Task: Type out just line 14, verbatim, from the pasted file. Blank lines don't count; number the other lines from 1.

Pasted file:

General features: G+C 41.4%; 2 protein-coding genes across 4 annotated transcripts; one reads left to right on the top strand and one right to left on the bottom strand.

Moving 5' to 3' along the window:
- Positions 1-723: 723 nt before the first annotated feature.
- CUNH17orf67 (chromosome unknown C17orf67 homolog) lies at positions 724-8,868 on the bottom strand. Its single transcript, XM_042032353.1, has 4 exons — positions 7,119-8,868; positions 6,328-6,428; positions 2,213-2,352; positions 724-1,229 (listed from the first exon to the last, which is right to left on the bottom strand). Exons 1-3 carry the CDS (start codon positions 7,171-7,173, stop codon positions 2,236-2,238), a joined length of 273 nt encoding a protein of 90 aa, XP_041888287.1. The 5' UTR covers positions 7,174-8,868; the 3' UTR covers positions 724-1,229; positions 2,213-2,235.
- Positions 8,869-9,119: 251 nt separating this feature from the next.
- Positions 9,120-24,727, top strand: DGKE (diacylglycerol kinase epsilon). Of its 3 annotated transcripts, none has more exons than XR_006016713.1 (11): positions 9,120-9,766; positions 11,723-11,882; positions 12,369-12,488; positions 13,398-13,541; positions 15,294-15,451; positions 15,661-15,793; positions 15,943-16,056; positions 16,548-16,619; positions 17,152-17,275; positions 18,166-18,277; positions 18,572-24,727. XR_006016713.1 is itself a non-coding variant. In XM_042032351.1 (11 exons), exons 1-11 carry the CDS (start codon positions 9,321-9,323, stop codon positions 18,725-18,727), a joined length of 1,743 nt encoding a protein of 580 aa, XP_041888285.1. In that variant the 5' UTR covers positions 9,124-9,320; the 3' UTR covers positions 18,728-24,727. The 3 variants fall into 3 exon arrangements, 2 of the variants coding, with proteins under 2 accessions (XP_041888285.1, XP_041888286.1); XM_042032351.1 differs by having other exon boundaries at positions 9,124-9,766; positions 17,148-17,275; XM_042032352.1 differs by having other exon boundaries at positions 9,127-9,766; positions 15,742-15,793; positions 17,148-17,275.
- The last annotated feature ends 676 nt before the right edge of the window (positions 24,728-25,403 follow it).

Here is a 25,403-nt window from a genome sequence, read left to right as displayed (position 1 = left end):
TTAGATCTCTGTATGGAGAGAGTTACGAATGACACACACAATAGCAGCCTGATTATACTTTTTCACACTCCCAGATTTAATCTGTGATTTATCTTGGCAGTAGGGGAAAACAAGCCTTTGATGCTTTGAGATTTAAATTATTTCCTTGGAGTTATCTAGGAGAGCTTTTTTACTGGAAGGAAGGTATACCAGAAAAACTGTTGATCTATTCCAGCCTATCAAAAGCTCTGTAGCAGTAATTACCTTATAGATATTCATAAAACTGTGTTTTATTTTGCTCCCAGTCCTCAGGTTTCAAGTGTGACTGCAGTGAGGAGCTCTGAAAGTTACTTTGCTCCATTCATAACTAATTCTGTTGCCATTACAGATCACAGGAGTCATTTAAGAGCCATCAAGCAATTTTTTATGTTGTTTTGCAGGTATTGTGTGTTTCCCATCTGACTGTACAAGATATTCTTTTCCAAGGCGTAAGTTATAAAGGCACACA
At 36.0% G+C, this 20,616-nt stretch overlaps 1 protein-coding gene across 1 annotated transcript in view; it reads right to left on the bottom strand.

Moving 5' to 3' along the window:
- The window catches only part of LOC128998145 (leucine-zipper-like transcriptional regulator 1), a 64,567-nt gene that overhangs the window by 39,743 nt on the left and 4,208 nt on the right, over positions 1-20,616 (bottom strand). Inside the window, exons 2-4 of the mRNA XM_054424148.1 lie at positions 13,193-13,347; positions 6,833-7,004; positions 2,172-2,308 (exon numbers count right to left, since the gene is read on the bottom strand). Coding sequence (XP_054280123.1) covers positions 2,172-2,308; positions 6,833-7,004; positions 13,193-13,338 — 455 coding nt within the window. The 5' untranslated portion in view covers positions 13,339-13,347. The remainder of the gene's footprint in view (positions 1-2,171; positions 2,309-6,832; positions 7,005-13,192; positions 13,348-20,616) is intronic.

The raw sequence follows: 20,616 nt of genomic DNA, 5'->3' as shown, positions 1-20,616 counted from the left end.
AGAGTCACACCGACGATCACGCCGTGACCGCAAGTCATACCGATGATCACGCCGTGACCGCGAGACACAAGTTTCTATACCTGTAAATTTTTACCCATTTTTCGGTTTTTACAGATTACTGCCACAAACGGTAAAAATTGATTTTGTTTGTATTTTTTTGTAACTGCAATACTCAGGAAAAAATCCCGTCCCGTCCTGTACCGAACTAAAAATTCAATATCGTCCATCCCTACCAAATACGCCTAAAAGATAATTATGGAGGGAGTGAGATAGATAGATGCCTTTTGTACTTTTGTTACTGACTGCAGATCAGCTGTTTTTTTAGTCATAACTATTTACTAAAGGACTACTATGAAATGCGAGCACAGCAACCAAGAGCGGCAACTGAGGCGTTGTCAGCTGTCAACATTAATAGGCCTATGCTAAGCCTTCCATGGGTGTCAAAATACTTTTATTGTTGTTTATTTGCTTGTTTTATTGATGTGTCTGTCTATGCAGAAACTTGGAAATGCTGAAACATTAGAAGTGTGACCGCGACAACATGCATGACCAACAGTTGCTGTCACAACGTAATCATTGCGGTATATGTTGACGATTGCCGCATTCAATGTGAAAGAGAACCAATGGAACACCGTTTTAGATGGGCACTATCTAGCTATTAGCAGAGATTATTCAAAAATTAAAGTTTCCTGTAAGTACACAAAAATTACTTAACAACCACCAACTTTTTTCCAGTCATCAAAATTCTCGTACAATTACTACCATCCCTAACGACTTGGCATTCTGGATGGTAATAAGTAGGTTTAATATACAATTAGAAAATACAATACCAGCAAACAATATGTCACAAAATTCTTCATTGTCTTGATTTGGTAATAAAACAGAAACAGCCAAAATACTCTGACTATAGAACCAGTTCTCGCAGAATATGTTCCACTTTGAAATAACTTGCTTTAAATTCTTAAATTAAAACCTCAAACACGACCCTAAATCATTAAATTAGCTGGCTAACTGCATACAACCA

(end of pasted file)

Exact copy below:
AGAGTCACACCGACGATCACGCCGTGACCGCAAGTCATACCGATGATCACGCCGTGACCGCGAGACACAAGTTTCTATACCTGTAAATTTTTACCCATTTTTCGGTTTTTACAGATTACTGCCACAAACGGTAAAAATTGATTTTGTTTGTATTTTTTTGTAACTGCAATACTCAGGAAAAAATCCCGTCCCGTCCTGTACCGAACTAAAAATTCAATATCGTCCATCCCTACCAAATACGCCTAAAAGATAATTATGGAGGGAGTGAGATAGATAGATGCCTTTTGTACTTTTGTTACTGACTGCAGATCAGCTGTTTTTTTAGTCATAACTATTTACTAAAGGACTACTATGAAATGCGAGCACAGCAACCAAGAGCGGCAACTGAGGCGTTGTCAGCTGTCAACATTAATAGGCCTATGCTAAGCCTTCCATGGGTGTCAAAATACTTTTATTGTTGTTTATTTGCTTGTTTTATTGATGTGTCTGTCTATGCAGAAACTTGGAAATGCTGAAACATTAGAAGTGTGACCGCGACAACATGCATGACCAACAGTTGCTGTCACAACGTAATCATTGCGGTATATGTTGACGATTGCCGCATTCAATGTGAAAGAGAACCAATGGAACACCGTTTTAGATGGGCACTATCTAGCTATTAGCAGAGATTATTCAAAAATTAAAGTTTCCTGTAAGTACACAAAAATTACTTAACAACCACCAACTTTTTTCCAGTCATCAAAATTCTCGTACAATTACTACCATCCCTAACGACTTGGCATTCTGGATGGTAATAAGTAGGTTTAATATACAATTAGAAAATACAATACCAGCAAACAATATGTCACAAAATTCTTCATTGTCTTGATTTGGTAATAAAACAGAAACAGCCAAAATACTCTGACTATAGAACCAGTTCTCGCAGAATATGTTCCACTTTGAAATAACTTGCTTTAAATTCTTAAATTAAAACCTCAAACACGACCCTAAATCATTAAATTAGCTGGCTAACTGCATACAACCA